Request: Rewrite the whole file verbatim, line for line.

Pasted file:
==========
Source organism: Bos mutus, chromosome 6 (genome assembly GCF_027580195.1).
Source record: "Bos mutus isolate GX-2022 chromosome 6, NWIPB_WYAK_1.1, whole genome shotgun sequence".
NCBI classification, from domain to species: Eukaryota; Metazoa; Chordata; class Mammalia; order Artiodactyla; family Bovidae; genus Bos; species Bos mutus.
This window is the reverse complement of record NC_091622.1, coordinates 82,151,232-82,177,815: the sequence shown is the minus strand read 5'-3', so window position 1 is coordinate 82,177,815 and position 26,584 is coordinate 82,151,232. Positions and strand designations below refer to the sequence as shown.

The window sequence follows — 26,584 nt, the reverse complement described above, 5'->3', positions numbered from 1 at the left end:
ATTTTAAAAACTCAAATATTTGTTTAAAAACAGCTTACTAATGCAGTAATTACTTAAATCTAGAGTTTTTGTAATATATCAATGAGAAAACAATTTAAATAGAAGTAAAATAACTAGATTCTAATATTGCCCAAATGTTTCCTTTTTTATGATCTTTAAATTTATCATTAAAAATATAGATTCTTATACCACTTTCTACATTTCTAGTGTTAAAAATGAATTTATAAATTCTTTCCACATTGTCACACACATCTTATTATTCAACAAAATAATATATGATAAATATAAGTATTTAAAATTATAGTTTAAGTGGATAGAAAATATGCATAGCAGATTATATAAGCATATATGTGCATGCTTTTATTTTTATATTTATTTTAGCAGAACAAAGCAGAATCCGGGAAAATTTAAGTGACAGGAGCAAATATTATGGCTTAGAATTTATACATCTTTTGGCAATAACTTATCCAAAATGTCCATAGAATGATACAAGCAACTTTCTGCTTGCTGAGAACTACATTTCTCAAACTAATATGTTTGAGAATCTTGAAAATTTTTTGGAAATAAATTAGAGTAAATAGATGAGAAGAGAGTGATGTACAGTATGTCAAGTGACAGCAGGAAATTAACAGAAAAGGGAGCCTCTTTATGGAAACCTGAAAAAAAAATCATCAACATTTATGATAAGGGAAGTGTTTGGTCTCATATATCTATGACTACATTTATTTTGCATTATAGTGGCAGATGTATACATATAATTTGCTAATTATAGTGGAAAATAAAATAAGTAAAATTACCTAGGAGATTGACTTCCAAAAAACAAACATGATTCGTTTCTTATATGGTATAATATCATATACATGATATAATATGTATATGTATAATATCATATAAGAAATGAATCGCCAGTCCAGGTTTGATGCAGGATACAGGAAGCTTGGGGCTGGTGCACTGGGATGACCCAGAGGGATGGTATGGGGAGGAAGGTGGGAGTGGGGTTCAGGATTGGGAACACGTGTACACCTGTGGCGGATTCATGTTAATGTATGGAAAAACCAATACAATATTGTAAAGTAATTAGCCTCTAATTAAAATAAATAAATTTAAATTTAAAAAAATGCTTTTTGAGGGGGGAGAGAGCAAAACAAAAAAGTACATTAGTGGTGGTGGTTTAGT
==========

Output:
Source organism: Bos mutus, chromosome 6 (genome assembly GCF_027580195.1).
Source record: "Bos mutus isolate GX-2022 chromosome 6, NWIPB_WYAK_1.1, whole genome shotgun sequence".
NCBI classification, from domain to species: Eukaryota; Metazoa; Chordata; class Mammalia; order Artiodactyla; family Bovidae; genus Bos; species Bos mutus.
This window is the reverse complement of record NC_091622.1, coordinates 82,151,232-82,177,815: the sequence shown is the minus strand read 5'-3', so window position 1 is coordinate 82,177,815 and position 26,584 is coordinate 82,151,232. Positions and strand designations below refer to the sequence as shown.

The window sequence follows — 26,584 nt, the reverse complement described above, 5'->3', positions numbered from 1 at the left end:
ATTTTAAAAACTCAAATATTTGTTTAAAAACAGCTTACTAATGCAGTAATTACTTAAATCTAGAGTTTTTGTAATATATCAATGAGAAAACAATTTAAATAGAAGTAAAATAACTAGATTCTAATATTGCCCAAATGTTTCCTTTTTTATGATCTTTAAATTTATCATTAAAAATATAGATTCTTATACCACTTTCTACATTTCTAGTGTTAAAAATGAATTTATAAATTCTTTCCACATTGTCACACACATCTTATTATTCAACAAAATAATATATGATAAATATAAGTATTTAAAATTATAGTTTAAGTGGATAGAAAATATGCATAGCAGATTATATAAGCATATATGTGCATGCTTTTATTTTTATATTTATTTTAGCAGAACAAAGCAGAATCCGGGAAAATTTAAGTGACAGGAGCAAATATTATGGCTTAGAATTTATACATCTTTTGGCAATAACTTATCCAAAATGTCCATAGAATGATACAAGCAACTTTCTGCTTGCTGAGAACTACATTTCTCAAACTAATATGTTTGAGAATCTTGAAAATTTTTTGGAAATAAATTAGAGTAAATAGATGAGAAGAGAGTGATGTACAGTATGTCAAGTGACAGCAGGAAATTAACAGAAAAGGGAGCCTCTTTATGGAAACCTGAAAAAAAAATCATCAACATTTATGATAAGGGAAGTGTTTGGTCTCATATATCTATGACTACATTTATTTTGCATTATAGTGGCAGATGTATACATATAATTTGCTAATTATAGTGGAAAATAAAATAAGTAAAATTACCTAGGAGATTGACTTCCAAAAAACAAACATGATTCGTTTCTTATATGGTATAATATCATATACATGATATAATATGTATATGTATAATATCATATAAGAAATGAATCGCCAGTCCAGGTTTGATGCAGGATACAGGAAGCTTGGGGCTGGTGCACTGGGATGACCCAGAGGGATGGTATGGGGAGGAAGGTGGGAGTGGGGTTCAGGATTGGGAACACGTGTACACCTGTGGCGGATTCATGTTAATGTATGGAAAAACCAATACAATATTGTAAAGTAATTAGCCTCTAATTAAAATAAATAAATTTAAATTTAAAAAAATGCTTTTTGAGGGGGGAGAGAGCAAAACAAAAAAGTACATTAGTGGTGGTGGTTTAGT